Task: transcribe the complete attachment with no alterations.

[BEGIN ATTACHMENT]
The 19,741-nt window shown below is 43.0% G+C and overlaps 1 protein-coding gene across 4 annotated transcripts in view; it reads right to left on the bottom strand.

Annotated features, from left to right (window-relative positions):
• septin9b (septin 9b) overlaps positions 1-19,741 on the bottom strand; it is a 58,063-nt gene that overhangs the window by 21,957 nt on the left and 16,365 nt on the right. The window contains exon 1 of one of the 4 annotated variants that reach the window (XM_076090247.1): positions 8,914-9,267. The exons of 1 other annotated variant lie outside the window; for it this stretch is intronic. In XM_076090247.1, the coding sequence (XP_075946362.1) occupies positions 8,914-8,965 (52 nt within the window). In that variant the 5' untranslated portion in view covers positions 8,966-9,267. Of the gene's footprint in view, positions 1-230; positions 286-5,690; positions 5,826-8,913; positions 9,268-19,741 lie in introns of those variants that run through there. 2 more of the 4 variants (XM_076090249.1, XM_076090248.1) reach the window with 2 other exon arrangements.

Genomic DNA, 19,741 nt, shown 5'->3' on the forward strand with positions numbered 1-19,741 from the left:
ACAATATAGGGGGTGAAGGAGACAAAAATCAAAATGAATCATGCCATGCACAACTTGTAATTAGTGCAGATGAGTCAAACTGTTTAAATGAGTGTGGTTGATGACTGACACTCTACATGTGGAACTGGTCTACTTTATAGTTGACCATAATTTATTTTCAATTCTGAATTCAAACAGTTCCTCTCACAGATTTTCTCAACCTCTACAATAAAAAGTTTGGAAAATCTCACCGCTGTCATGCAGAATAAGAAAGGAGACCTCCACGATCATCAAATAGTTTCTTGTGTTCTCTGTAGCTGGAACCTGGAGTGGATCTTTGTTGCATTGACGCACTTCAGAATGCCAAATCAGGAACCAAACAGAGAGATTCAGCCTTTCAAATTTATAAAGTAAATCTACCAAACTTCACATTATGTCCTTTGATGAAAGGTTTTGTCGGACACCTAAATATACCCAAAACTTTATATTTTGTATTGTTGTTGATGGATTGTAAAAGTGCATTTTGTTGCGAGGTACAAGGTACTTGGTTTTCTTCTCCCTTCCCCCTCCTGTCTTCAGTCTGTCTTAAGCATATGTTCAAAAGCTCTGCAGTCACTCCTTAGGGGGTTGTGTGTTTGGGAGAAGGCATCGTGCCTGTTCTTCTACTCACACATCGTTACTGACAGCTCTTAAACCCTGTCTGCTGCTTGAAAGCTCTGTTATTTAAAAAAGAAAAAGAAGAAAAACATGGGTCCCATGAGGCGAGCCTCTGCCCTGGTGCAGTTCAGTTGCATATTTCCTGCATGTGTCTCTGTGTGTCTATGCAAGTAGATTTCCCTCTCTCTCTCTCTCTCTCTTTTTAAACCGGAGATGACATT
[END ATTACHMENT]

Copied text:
The 19,741-nt window shown below is 43.0% G+C and overlaps 1 protein-coding gene across 4 annotated transcripts in view; it reads right to left on the bottom strand.

Annotated features, from left to right (window-relative positions):
• septin9b (septin 9b) overlaps positions 1-19,741 on the bottom strand; it is a 58,063-nt gene that overhangs the window by 21,957 nt on the left and 16,365 nt on the right. The window contains exon 1 of one of the 4 annotated variants that reach the window (XM_076090247.1): positions 8,914-9,267. The exons of 1 other annotated variant lie outside the window; for it this stretch is intronic. In XM_076090247.1, the coding sequence (XP_075946362.1) occupies positions 8,914-8,965 (52 nt within the window). In that variant the 5' untranslated portion in view covers positions 8,966-9,267. Of the gene's footprint in view, positions 1-230; positions 286-5,690; positions 5,826-8,913; positions 9,268-19,741 lie in introns of those variants that run through there. 2 more of the 4 variants (XM_076090249.1, XM_076090248.1) reach the window with 2 other exon arrangements.

Genomic DNA, 19,741 nt, shown 5'->3' on the forward strand with positions numbered 1-19,741 from the left:
ACAATATAGGGGGTGAAGGAGACAAAAATCAAAATGAATCATGCCATGCACAACTTGTAATTAGTGCAGATGAGTCAAACTGTTTAAATGAGTGTGGTTGATGACTGACACTCTACATGTGGAACTGGTCTACTTTATAGTTGACCATAATTTATTTTCAATTCTGAATTCAAACAGTTCCTCTCACAGATTTTCTCAACCTCTACAATAAAAAGTTTGGAAAATCTCACCGCTGTCATGCAGAATAAGAAAGGAGACCTCCACGATCATCAAATAGTTTCTTGTGTTCTCTGTAGCTGGAACCTGGAGTGGATCTTTGTTGCATTGACGCACTTCAGAATGCCAAATCAGGAACCAAACAGAGAGATTCAGCCTTTCAAATTTATAAAGTAAATCTACCAAACTTCACATTATGTCCTTTGATGAAAGGTTTTGTCGGACACCTAAATATACCCAAAACTTTATATTTTGTATTGTTGTTGATGGATTGTAAAAGTGCATTTTGTTGCGAGGTACAAGGTACTTGGTTTTCTTCTCCCTTCCCCCTCCTGTCTTCAGTCTGTCTTAAGCATATGTTCAAAAGCTCTGCAGTCACTCCTTAGGGGGTTGTGTGTTTGGGAGAAGGCATCGTGCCTGTTCTTCTACTCACACATCGTTACTGACAGCTCTTAAACCCTGTCTGCTGCTTGAAAGCTCTGTTATTTAAAAAAGAAAAAGAAGAAAAACATGGGTCCCATGAGGCGAGCCTCTGCCCTGGTGCAGTTCAGTTGCATATTTCCTGCATGTGTCTCTGTGTGTCTATGCAAGTAGATTTCCCTCTCTCTCTCTCTCTCTCTTTTTAAACCGGAGATGACATT